For advertisement

Sample

9/23/2010

Amazing Singaporeans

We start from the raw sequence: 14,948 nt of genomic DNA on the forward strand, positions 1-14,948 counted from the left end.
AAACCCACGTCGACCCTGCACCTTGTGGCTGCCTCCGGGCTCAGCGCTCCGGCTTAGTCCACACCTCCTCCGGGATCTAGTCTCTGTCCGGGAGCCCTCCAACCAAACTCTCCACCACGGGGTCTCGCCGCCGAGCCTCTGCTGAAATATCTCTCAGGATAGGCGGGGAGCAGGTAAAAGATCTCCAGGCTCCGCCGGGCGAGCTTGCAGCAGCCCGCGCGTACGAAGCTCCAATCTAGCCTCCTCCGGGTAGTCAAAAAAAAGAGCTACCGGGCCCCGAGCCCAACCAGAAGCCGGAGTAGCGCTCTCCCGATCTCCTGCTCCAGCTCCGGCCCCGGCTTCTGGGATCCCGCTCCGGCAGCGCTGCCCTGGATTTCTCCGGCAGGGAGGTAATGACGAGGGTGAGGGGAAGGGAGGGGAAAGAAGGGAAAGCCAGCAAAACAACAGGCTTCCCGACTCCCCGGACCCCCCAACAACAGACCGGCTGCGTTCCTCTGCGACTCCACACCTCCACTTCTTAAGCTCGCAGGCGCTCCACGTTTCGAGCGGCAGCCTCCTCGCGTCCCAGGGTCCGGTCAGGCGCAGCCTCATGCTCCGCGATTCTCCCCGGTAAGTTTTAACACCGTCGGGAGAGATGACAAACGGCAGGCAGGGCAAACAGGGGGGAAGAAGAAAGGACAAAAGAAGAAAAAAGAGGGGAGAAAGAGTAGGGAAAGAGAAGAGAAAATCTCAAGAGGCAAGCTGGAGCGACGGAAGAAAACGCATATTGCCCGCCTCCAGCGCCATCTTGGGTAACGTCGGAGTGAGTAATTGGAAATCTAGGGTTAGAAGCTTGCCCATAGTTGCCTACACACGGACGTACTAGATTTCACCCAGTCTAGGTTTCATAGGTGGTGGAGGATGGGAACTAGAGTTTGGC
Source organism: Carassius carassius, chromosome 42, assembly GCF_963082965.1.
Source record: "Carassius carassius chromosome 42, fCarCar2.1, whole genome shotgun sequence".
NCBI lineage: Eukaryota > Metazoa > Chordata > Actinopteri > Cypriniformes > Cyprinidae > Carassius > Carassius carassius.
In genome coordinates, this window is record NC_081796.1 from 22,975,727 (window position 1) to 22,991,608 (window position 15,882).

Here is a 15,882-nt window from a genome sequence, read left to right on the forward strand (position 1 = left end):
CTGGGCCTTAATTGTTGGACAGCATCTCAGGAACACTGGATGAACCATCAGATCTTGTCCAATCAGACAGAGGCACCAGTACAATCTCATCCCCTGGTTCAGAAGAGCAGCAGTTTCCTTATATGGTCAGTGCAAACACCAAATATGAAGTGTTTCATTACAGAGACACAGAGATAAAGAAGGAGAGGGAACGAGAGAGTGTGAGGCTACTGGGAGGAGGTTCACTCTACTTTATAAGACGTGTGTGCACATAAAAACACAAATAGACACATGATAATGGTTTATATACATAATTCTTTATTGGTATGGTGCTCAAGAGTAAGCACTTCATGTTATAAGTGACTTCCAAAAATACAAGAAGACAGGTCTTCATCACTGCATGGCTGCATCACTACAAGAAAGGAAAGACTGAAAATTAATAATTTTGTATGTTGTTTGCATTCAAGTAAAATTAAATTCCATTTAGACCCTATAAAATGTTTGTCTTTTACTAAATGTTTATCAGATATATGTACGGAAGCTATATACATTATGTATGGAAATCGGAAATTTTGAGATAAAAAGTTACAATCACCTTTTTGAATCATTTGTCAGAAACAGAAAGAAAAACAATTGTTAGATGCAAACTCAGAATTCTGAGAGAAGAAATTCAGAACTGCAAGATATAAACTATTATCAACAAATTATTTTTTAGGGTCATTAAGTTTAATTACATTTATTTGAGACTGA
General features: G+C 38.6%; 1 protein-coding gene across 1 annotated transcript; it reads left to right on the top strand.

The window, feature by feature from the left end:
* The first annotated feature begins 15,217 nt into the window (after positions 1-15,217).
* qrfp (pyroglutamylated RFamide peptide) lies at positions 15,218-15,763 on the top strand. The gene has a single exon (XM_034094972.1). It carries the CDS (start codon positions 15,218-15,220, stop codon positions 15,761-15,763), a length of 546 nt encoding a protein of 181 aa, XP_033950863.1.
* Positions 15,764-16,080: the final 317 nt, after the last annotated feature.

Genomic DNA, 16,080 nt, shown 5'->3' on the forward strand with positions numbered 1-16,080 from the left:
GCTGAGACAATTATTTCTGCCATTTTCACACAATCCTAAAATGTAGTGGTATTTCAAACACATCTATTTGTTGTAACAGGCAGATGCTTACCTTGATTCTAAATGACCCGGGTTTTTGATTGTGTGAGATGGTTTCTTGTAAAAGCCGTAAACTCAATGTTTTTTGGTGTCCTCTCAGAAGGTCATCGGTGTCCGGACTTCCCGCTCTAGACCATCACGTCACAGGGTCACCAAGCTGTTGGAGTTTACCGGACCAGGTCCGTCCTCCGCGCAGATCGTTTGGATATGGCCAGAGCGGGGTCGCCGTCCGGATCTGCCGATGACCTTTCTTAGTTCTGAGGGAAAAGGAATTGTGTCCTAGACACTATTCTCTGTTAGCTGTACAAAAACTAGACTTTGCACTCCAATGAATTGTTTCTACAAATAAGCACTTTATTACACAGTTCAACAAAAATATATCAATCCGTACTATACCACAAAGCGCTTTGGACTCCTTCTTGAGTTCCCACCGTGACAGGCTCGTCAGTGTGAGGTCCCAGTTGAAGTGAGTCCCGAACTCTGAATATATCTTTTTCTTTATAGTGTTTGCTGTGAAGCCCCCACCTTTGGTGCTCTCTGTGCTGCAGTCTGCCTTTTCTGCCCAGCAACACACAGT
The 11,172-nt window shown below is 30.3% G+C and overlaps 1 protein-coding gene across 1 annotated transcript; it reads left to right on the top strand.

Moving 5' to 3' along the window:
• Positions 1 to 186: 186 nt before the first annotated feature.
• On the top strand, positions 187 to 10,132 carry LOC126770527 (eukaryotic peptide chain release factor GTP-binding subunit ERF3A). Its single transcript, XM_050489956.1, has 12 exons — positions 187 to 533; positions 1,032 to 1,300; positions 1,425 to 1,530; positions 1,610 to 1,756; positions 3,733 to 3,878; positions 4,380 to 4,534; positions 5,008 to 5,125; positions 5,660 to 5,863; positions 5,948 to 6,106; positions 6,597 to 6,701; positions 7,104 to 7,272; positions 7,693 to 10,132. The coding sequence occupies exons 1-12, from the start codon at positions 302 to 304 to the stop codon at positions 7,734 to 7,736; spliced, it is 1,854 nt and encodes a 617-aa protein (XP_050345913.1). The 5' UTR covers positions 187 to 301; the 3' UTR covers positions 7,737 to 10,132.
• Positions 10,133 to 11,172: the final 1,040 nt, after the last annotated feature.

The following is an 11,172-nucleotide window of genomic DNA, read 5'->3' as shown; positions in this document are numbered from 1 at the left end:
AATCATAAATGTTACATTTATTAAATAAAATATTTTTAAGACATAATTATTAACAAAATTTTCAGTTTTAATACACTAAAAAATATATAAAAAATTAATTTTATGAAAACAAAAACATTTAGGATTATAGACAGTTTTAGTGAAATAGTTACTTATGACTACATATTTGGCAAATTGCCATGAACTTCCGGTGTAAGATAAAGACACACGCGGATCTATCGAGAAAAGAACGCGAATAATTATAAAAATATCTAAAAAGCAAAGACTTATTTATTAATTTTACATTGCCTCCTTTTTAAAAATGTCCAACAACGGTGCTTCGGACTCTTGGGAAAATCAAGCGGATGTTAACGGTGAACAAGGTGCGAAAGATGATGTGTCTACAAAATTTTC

Singaporeans continue to amaze in things they think are normal but bizarre to foreigners. I have previously wrote about how Singaporeans paid millions for a house which they hardly stay but left to the maids and their boyfriends when they visit in the middle of the night or when the owners are at work. Fully furnished and well appointed homes that they paid for through their noses but spending their time elsewhere. The next most costly consumer item in a Singaporean’s expenditure is of course the car. Before buying a car they need to buy a COE, Certificate of Entitlement to buy a car, which will cost between $30k for a small car to $50k for a big car. And the small car will cost easily another $30k for a total cost of at least $60k, not including insurance and road tax. The best part is that Singaporeans are encouraged to part their cars at home and cycle or take public transport to work. And parking in public housing car parks is not cheap either. Maybe I am wrong in that the next most costly expenditure item is the bringing up of a child. It easily costs between $250k for the average hardlanders to bring up a child through university and more than $1m for the well heeled that comes with tuitions and all the perks, plus an overseas degree. And Singaporeans are encouraged to have more children, assuming that they can all afford to cough up this huge sum of money to bring up children. Sure, money is not important to Singaporeans as money is abundant. Another baffling thing that the Singaporeans take for granted is to keep saving in a saving fund that they cannot touch, except for housing and specific needs, till a ripe old age of 62 and above. And they enjoy smiling at the big amount of savings from the monthly statements but barely able to make ends meet in their daily lives. Oh, this one got a best part too. The inflation will find their savings a wasteful effort at the end of the day. And the startling discovery is that despite the big savings, between 40 to 50% of their income, retirement is still a problem to many. Some would have to remortgage their flats or sublet them to keep themselves alive. This is how successful Singaporeans are and in their retirement plans. Oh wait, despite having full employment and needing to import millions of foreign workers, there are Singaporeans still complaining about joblessness. And they are qualified, some are graduates. Amazing indeed. One small secret. Some maids and workers own bigger houses in their home countries than their Singaporean employers.